Tigers catch a break. Breakthrough in protection for Indonesia’s rainforests

Feature story - February 5, 2013
Greenpeace hailed today’s commitment from Asia Pulp & Paper (APP), one of the world’s largest producers of paper and packaging, to end deforestation as a major breakthrough in efforts to save Indonesia’s rainforests.

The endangered Sumatran tiger can sleep a little easier thanks to your help. APP felt the pressure and its new “Forest Conservation Policy”, if implemented, could spell the end of its long and controversial history of rainforest destruction.


“We commend APP for making this commitment to end deforestation, but it’s what happens in the forest that counts and we will be monitoring progress closely,” said Shane Moffatt forest campaigner for Greenpeace Canada. “If APP fully implements its new policies it will mark a dramatic change in direction, after years of deforestation in Indonesia, and a sign that change is possible elsewhere,” Moffatt.

After a decade of public pressure and recent negotiations with Greenpeace, APP has published a new “Forest Conservation Policy” which, if implemented, could spell the end of its long and controversial history of rainforest destruction. Indonesia’s rainforests are a vital habitat for endangered species including the Sumatran tiger and home to thousands of forest communities. The pulp and paper sector is identified as a lead driver of deforestation in Indonesia, along with the palm oil sector.

Greenpeace’s campaign to transform Indonesia’s pulp and paper sector has seen ground-breaking investigations and high profile campaigns around the world exposing the global brands who supply from APP. APP is the third largest pulp and paper producer in the world and operates five mills across Canada through its subsidiary Paper Excellence.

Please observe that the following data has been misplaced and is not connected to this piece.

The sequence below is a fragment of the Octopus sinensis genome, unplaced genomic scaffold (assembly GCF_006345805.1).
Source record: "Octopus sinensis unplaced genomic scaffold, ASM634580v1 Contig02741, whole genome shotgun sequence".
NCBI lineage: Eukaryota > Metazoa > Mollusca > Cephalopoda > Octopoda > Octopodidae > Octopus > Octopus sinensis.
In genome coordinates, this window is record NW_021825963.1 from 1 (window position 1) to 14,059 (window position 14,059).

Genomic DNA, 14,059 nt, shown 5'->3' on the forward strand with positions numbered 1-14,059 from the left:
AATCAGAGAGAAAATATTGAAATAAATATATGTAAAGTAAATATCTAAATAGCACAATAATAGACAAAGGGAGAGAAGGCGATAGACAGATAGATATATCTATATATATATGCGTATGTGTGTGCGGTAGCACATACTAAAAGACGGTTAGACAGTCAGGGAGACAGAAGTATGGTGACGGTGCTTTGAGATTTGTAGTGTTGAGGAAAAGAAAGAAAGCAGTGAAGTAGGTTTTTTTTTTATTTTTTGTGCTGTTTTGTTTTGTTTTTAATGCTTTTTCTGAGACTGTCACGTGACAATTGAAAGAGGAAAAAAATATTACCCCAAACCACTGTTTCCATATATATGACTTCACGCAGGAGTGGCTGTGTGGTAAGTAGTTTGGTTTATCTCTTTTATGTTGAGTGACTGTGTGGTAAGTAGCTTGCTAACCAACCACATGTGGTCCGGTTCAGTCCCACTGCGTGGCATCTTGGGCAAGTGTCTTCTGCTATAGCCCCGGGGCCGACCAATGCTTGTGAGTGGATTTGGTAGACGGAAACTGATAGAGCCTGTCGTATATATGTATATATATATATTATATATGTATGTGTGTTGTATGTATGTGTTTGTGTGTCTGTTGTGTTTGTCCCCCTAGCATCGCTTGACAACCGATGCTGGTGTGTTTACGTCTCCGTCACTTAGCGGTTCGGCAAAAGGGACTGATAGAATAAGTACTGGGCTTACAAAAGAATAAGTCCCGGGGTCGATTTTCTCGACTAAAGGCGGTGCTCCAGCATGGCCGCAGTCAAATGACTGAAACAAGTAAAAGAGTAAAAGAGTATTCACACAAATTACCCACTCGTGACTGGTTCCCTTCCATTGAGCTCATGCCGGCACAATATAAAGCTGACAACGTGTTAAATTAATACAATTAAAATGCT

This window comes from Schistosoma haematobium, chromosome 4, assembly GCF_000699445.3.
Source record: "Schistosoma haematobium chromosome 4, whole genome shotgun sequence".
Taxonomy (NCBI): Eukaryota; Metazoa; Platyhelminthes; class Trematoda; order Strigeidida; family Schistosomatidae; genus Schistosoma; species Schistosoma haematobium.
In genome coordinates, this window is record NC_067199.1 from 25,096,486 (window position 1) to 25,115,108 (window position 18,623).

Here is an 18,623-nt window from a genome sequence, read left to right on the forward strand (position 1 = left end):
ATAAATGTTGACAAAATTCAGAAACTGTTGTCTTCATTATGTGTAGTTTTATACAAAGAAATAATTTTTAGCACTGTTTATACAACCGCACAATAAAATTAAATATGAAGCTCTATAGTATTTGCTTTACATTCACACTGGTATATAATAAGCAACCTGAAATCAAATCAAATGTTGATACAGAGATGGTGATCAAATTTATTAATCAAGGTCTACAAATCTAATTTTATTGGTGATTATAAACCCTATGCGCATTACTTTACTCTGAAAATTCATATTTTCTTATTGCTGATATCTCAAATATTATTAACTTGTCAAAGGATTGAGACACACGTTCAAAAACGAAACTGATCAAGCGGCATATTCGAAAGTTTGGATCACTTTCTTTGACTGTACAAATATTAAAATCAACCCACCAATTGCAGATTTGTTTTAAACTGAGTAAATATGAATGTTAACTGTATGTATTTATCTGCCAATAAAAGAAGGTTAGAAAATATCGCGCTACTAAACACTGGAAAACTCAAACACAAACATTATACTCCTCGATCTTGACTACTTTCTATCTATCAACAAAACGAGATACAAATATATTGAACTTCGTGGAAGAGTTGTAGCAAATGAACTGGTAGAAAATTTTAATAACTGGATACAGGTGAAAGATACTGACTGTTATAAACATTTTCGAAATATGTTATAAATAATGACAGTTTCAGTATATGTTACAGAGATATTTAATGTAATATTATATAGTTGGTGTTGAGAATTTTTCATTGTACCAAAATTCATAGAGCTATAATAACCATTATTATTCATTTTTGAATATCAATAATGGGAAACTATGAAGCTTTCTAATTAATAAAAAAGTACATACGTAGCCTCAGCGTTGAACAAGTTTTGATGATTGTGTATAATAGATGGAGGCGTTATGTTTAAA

Take a walk down memory lane and see how you helped us keep the pressure on APP, through actions, photo exhibits, global activities, emails and your voice!

Forests Banner at Mattel Headquarters, Jun 7, 2011 © Greenpeace


Many global brands suspended contracts with APP and introduced policies removing deforestation from their supply chains after a wave of public pressure inspired by Greenpeace. Over 100 companies have taken action, including Adidas, Kraft, Mattel, Nestlé, Staples and Unilever and Canadian based White Paper Co. and investment giant Mackenzie Financial.

“We urge companies and governments in Canada to use the momentum created by APP’s move in the sector to immediately suspend logging and protect the endangered forests of Canada’s Boreal forest, starting with Quebec’s Broadback Valley and Montagnes Blanches forests,” said Moffat.

APP, part of the Sinar Mas group, is one of just two global pulp and paper producers in Indonesia that has relied on rainforest fibre for its products used by household brands across the world. Greenpeace has written to the CEO of Asia Pacific Resources International (APRIL), Indonesia’s second-largest pulp and paper producer, to ask when APRIL plans to make a similar commitment.

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